MEMPHIS - The new head of retail banking at Union Planters Corp. said he is committed to building its noninterest and nonbanking income - through internal growth and perhaps yet another acquisition.

Alan W. Kennebeck, who was named a senior vice president in February, said in an interview this month that the $33 billion-asset company must establish itself as a source of nonbanking products.

Union Planters was the only top-25 U.S. banking company to miss analysts' 1999 profit expectations by more than a penny a share. In January the company announced that it would come up 12 cents short.

"It is important for clients to recognize that they can come to our stores and get investment services as well as banking products," Mr. Kennebeck said. "If we can do an acquisition with an investment management firm, I am going to be receptive to that."

Mr. Kennebeck, who formerly headed the investment division of Amcore Financial Inc. in Rockford, Ill., said he would also be open to an alliance instead of an acquisition.

The goal, he said, is to boost noninterest income to at least 40% of revenue, from about 25% now.

"My mission here is to drive fee-based income upward," he said. "Our challenge is to bring our 900 branches in 12 states together as entrepreneurial units armed with all the tools that customers want."

Christopher T. Kelley, an analyst with Morgan Keegan & Co. in Memphis, said revving up investment operations might be just what Union Planters needs to get its momentum back.

"The brokerage firms captured from banks that high-growth customer that the banks want," Mr. Kelley said. "If you want those customers back, it makes sense to go buy a brokerage."

Mr. Kennebeck said he would like Union Planters, which has about 70 series 7-licensed brokers, to have about 400 in the coming years. Some branches probably would not need a broker, he said, but some in affluent areas could wind up with more than one.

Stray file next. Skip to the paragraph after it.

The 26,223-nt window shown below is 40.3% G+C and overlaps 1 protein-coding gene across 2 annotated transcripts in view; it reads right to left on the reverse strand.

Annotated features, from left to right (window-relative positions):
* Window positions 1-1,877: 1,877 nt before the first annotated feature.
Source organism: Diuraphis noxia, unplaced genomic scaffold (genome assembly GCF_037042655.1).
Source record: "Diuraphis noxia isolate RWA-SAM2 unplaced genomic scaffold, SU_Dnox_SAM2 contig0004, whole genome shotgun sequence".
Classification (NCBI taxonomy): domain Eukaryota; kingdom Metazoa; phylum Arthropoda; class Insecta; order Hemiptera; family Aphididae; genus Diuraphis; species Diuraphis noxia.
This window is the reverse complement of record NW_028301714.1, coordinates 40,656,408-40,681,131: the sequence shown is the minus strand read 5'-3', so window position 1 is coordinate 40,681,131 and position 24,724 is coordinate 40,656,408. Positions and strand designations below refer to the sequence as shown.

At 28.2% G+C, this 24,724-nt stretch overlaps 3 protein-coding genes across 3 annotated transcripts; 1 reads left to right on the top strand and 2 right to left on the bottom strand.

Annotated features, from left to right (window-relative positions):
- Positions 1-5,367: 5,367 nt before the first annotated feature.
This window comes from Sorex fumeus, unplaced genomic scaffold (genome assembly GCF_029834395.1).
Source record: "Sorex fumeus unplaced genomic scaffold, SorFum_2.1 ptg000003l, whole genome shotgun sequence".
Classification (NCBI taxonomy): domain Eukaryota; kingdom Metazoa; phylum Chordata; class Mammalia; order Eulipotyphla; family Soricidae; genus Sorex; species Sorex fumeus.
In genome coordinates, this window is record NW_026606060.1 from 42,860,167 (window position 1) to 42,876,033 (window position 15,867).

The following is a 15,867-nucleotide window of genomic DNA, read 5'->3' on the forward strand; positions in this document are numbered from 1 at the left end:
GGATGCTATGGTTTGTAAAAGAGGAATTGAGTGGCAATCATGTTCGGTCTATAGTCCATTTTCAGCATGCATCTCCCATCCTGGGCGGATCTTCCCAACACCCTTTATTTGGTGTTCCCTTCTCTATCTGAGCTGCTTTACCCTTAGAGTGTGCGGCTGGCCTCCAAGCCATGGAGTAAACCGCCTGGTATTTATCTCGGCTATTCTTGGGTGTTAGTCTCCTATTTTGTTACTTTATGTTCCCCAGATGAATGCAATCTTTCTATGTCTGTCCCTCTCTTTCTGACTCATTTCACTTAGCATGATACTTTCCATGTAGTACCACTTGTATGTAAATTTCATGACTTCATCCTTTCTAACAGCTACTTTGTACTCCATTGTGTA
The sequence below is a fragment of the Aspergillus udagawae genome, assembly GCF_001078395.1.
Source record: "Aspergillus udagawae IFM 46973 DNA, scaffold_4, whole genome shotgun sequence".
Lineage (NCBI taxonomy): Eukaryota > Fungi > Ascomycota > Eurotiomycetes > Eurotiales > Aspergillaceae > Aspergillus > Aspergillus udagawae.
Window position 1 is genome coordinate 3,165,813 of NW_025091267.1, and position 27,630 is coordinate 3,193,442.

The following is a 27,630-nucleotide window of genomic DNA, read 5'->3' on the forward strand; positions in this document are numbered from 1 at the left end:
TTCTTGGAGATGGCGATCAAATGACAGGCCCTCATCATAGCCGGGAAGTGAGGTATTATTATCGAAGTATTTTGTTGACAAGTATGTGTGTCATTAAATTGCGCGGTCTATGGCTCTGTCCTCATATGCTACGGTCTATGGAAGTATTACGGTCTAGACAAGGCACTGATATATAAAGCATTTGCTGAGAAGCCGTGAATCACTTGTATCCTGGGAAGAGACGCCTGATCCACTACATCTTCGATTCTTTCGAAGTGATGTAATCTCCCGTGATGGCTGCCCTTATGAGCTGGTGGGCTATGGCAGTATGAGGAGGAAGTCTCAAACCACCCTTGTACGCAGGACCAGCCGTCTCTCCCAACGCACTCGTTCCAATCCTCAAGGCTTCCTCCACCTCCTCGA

Union Planters also wants to boost its proprietary mutual fund line, which currently has just $500 million invested, he said.

Mr. Kennebeck said steps have been taken to make sure there will be no earnings surprises this year. Shares of Union Planters fell almost 25% in the wake of the January earnings announcement; they were trading at $29.5625 at mid-day Thursday.

Much of the problems in 1999 stemmed from Union Planters' aggressive expansion. It bought 28 banks in a three-year span, and the rapid growth produced a lot of overlap. At one point, for example, it had more than 4,000 different types of savings accounts.

The back-office consolidations are complete, deposit offerings have been standardized companywide, and Union Planters is standardizing products on the lending side to make sure different regions use the same scoring methods and terms when making loans.

Mr. Kennebeck said he plans to meet with regional executives quarterly to encourage them to work together and get behind the products he is creating.

"Our products have to be broad enough to compete nationally, but the market executives have to be able to use the products to his advantage, and change them when he must," he said. "It requires lots of communication, probably more than I ever imagined. We have to learn from each other."

Mr. Kennebeck said he "would be less than honest if I said that all of our local CEOs are currently completely in alignment," but added that they have been receptive to his ideas.

"We have all the pieces in place to allow our executives to do their jobs," he said. "We are positioned to move our clients through our system to give them the level of expertise they need."

Morgan Keegan's Mr. Kelley said that if Union Planters succeeds, selling investment products could ultimately justify its buying spree.

"The acquisitions were an asset-growth strategy that has not really translated to stellar returns to shareholders," the analyst said. "I think focusing on leveraging the locations and people you have amassed by getting them more products is probably a good plan of attack."

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